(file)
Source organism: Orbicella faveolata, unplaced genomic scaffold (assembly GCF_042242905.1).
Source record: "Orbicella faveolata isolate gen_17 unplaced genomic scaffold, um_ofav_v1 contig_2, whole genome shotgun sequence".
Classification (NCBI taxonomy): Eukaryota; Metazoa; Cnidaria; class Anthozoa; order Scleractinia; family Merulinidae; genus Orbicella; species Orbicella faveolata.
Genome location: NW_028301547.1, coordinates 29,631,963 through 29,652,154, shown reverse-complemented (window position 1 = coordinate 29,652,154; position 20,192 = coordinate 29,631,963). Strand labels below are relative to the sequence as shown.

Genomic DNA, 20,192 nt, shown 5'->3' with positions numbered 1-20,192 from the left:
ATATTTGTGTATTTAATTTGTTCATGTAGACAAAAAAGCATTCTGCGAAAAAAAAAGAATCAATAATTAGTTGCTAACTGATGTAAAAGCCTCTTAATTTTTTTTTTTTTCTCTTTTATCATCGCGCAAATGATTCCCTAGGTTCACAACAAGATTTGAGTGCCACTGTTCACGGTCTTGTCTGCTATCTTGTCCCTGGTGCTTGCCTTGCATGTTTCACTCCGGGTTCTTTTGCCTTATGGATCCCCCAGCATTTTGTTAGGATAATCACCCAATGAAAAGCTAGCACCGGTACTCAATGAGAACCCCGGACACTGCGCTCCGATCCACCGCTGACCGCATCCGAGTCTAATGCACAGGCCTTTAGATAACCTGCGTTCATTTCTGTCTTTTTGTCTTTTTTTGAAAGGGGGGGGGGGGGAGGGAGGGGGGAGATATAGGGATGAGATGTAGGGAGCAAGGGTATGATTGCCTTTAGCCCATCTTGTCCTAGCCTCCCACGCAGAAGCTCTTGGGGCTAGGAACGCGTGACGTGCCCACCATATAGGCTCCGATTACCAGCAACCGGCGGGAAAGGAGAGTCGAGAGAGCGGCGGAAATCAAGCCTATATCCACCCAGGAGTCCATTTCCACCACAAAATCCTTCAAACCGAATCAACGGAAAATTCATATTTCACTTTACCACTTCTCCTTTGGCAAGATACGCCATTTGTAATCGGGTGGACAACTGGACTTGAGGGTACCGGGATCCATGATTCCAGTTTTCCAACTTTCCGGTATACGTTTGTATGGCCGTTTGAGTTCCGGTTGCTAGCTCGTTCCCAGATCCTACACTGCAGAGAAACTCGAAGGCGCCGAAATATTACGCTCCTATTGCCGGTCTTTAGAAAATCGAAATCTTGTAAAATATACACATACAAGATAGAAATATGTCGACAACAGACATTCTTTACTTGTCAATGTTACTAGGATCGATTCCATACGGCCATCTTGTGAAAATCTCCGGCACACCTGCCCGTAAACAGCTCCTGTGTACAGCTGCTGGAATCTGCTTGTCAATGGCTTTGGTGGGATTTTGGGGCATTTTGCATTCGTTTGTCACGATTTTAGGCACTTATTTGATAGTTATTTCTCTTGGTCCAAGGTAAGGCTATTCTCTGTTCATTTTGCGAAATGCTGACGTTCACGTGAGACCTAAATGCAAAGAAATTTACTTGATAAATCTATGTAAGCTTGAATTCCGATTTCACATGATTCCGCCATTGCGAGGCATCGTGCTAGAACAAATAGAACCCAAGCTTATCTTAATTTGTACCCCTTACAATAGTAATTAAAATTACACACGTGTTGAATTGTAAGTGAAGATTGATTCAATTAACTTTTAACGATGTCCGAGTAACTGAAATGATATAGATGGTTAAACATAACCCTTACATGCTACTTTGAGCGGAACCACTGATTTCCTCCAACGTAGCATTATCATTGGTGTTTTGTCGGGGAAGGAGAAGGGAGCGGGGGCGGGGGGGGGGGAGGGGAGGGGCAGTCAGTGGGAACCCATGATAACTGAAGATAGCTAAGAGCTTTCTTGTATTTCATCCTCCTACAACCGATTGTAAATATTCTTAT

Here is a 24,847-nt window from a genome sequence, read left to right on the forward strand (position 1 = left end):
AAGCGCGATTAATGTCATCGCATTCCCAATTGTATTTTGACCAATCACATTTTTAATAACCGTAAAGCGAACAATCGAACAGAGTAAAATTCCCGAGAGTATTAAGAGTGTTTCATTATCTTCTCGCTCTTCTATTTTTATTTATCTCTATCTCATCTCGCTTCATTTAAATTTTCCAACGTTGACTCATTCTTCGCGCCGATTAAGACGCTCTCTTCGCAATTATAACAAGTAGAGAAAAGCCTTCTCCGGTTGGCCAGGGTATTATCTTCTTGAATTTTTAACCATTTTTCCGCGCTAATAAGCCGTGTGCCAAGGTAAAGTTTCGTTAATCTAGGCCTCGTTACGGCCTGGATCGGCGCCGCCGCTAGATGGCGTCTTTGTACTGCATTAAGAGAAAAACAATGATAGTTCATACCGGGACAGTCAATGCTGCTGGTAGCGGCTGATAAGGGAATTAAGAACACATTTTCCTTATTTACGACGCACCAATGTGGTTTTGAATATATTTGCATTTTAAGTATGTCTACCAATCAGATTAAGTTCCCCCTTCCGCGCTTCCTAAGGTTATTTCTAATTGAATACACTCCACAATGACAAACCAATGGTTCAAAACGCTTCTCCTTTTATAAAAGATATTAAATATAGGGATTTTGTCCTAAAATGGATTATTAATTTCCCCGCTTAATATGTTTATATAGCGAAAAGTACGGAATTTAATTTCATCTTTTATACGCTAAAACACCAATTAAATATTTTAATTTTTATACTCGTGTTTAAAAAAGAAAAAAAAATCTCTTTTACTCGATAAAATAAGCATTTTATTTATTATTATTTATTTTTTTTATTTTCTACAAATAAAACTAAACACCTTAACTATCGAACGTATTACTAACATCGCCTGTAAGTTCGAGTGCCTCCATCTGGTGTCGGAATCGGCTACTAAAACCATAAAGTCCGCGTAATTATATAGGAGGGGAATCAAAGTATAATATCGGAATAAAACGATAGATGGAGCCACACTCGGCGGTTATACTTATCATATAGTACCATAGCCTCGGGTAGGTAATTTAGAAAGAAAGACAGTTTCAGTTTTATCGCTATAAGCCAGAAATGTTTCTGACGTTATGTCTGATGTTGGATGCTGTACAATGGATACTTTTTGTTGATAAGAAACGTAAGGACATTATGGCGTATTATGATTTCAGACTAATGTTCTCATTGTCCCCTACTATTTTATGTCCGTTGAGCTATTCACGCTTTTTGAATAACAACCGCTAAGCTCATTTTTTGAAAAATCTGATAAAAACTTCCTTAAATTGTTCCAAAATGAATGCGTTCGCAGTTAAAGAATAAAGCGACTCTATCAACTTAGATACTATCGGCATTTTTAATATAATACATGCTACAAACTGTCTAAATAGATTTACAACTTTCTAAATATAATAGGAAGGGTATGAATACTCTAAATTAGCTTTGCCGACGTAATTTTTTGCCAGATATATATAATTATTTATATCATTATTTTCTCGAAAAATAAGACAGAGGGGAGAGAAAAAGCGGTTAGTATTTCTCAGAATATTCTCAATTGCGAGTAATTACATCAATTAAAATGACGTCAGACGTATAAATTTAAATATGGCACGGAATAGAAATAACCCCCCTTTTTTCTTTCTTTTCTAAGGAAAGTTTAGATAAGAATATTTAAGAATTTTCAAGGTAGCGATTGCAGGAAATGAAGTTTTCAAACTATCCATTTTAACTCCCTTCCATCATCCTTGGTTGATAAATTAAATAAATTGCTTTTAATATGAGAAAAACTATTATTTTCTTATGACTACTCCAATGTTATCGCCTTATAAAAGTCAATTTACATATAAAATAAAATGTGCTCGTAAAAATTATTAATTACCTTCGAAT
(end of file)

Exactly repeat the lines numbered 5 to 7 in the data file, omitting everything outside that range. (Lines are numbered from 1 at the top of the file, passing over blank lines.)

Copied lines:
Genomic DNA, 20,192 nt, shown 5'->3' with positions numbered 1-20,192 from the left:
ATATTTGTGTATTTAATTTGTTCATGTAGACAAAAAAGCATTCTGCGAAAAAAAAAGAATCAATAATTAGTTGCTAACTGATGTAAAAGCCTCTTAATTTTTTTTTTTTTCTCTTTTATCATCGCGCAAATGATTCCCTAGGTTCACAACAAGATTTGAGTGCCACTGTTCACGGTCTTGTCTGCTATCTTGTCCCTGGTGCTTGCCTTGCATGTTTCACTCCGGGTTCTTTTGCCTTATGGATCCCCCAGCATTTTGTTAGGATAATCACCCAATGAAAAGCTAGCACCGGTACTCAATGAGAACCCCGGACACTGCGCTCCGATCCACCGCTGACCGCATCCGAGTCTAATGCACAGGCCTTTAGATAACCTGCGTTCATTTCTGTCTTTTTGTCTTTTTTTGAAAGGGGGGGGGGGGGAGGGAGGGGGGAGATATAGGGATGAGATGTAGGGAGCAAGGGTATGATTGCCTTTAGCCCATCTTGTCCTAGCCTCCCACGCAGAAGCTCTTGGGGCTAGGAACGCGTGACGTGCCCACCATATAGGCTCCGATTACCAGCAACCGGCGGGAAAGGAGAGTCGAGAGAGCGGCGGAAATCAAGCCTATATCCACCCAGGAGTCCATTTCCACCACAAAATCCTTCAAACCGAATCAACGGAAAATTCATATTTCACTTTACCACTTCTCCTTTGGCAAGATACGCCATTTGTAATCGGGTGGACAACTGGACTTGAGGGTACCGGGATCCATGATTCCAGTTTTCCAACTTTCCGGTATACGTTTGTATGGCCGTTTGAGTTCCGGTTGCTAGCTCGTTCCCAGATCCTACACTGCAGAGAAACTCGAAGGCGCCGAAATATTACGCTCCTATTGCCGGTCTTTAGAAAATCGAAATCTTGTAAAATATACACATACAAGATAGAAATATGTCGACAACAGACATTCTTTACTTGTCAATGTTACTAGGATCGATTCCATACGGCCATCTTGTGAAAATCTCCGGCACACCTGCCCGTAAACAGCTCCTGTGTACAGCTGCTGGAATCTGCTTGTCAATGGCTTTGGTGGGATTTTGGGGCATTTTGCATTCGTTTGTCACGATTTTAGGCACTTATTTGATAGTTATTTCTCTTGGTCCAAGGTAAGGCTATTCTCTGTTCATTTTGCGAAATGCTGACGTTCACGTGAGACCTAAATGCAAAGAAATTTACTTGATAAATCTATGTAAGCTTGAATTCCGATTTCACATGATTCCGCCATTGCGAGGCATCGTGCTAGAACAAATAGAACCCAAGCTTATCTTAATTTGTACCCCTTACAATAGTAATTAAAATTACACACGTGTTGAATTGTAAGTGAAGATTGATTCAATTAACTTTTAACGATGTCCGAGTAACTGAAATGATATAGATGGTTAAACATAACCCTTACATGCTACTTTGAGCGGAACCACTGATTTCCTCCAACGTAGCATTATCATTGGTGTTTTGTCGGGGAAGGAGAAGGGAGCGGGGGCGGGGGGGGGGGAGGGGAGGGGCAGTCAGTGGGAACCCATGATAACTGAAGATAGCTAAGAGCTTTCTTGTATTTCATCCTCCTACAACCGATTGTAAATATTCTTAT

Here is a 24,847-nt window from a genome sequence, read left to right on the forward strand (position 1 = left end):